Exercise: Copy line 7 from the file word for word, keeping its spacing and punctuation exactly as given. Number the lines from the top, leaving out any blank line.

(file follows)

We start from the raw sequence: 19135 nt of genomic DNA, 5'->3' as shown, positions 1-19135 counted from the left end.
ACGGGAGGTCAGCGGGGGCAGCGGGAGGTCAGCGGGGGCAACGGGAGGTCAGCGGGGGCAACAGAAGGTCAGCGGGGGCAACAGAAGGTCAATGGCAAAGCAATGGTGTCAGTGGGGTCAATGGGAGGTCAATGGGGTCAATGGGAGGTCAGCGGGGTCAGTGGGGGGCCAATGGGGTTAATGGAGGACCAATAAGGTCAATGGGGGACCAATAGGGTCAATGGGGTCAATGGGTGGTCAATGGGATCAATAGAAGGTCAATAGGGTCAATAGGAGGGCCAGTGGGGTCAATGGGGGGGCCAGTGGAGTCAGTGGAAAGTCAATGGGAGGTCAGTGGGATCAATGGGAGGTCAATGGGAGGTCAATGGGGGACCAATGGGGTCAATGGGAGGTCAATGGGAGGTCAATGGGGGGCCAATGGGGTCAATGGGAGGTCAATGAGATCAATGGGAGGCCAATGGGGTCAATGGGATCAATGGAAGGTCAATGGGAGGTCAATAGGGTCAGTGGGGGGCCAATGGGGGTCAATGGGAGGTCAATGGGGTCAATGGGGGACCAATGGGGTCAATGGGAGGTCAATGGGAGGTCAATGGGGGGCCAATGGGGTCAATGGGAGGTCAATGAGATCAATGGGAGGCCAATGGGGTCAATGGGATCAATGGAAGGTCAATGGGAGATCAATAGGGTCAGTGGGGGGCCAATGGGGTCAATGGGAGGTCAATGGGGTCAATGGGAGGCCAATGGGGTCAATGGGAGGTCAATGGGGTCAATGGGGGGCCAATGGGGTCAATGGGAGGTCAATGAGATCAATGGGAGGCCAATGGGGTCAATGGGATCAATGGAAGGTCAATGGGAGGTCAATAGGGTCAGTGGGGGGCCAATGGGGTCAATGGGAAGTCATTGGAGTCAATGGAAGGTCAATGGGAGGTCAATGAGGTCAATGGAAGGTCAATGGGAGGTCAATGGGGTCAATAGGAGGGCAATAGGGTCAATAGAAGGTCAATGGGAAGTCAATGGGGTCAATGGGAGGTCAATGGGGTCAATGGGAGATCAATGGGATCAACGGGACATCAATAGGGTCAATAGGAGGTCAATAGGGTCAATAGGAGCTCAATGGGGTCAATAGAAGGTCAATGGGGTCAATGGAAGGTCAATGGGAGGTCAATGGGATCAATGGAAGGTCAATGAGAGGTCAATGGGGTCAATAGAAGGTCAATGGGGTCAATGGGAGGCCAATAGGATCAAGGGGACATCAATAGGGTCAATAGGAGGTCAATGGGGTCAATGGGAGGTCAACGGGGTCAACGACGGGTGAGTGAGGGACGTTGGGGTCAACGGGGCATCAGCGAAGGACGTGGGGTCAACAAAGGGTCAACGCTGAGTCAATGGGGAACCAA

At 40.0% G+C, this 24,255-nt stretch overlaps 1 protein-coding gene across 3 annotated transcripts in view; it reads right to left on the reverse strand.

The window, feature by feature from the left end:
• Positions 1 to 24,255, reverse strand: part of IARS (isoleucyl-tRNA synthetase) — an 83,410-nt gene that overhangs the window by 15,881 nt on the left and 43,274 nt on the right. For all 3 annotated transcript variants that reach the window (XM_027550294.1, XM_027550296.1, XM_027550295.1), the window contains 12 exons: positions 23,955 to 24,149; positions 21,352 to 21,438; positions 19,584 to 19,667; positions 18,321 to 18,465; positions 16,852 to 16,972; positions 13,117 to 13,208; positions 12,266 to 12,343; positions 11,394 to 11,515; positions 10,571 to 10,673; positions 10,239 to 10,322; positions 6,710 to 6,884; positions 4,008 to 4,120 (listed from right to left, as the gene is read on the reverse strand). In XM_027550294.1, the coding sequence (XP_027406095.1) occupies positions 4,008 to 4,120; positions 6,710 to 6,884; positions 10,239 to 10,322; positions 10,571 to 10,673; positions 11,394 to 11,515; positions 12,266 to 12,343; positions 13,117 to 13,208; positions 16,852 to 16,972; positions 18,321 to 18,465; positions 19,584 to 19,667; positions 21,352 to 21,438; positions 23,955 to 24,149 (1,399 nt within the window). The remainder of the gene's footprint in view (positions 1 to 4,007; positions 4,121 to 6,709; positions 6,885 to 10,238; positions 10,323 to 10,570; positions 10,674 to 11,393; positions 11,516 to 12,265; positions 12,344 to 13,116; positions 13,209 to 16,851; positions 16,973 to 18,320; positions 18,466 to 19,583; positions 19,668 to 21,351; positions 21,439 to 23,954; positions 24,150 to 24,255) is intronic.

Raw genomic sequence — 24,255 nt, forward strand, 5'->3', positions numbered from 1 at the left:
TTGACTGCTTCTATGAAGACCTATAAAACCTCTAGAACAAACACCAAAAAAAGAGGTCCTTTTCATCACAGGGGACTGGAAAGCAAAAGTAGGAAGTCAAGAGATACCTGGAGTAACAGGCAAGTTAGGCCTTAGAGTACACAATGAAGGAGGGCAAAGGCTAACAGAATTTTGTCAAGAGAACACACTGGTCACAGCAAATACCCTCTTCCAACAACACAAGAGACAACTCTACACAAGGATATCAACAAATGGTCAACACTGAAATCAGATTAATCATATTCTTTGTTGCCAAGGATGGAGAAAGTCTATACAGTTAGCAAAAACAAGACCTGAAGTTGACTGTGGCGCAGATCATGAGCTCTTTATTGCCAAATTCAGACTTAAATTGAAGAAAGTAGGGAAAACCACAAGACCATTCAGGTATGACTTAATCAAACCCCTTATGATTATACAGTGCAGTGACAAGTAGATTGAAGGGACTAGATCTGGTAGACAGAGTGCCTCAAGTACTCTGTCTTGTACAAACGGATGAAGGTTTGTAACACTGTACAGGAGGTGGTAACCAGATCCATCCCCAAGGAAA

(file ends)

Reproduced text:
TTGACTGCTTCTATGAAGACCTATAAAACCTCTAGAACAAACACCAAAAAAAGAGGTCCTTTTCATCACAGGGGACTGGAAAGCAAAAGTAGGAAGTCAAGAGATACCTGGAGTAACAGGCAAGTTAGGCCTTAGAGTACACAATGAAGGAGGGCAAAGGCTAACAGAATTTTGTCAAGAGAACACACTGGTCACAGCAAATACCCTCTTCCAACAACACAAGAGACAACTCTACACAAGGATATCAACAAATGGTCAACACTGAAATCAGATTAATCATATTCTTTGTTGCCAAGGATGGAGAAAGTCTATACAGTTAGCAAAAACAAGACCTGAAGTTGACTGTGGCGCAGATCATGAGCTCTTTATTGCCAAATTCAGACTTAAATTGAAGAAAGTAGGGAAAACCACAAGACCATTCAGGTATGACTTAATCAAACCCCTTATGATTATACAGTGCAGTGACAAGTAGATTGAAGGGACTAGATCTGGTAGACAGAGTGCCTCAAGTACTCTGTCTTGTACAAACGGATGAAGGTTTGTAACACTGTACAGGAGGTGGTAACCAGATCCATCCCCAAGGAAA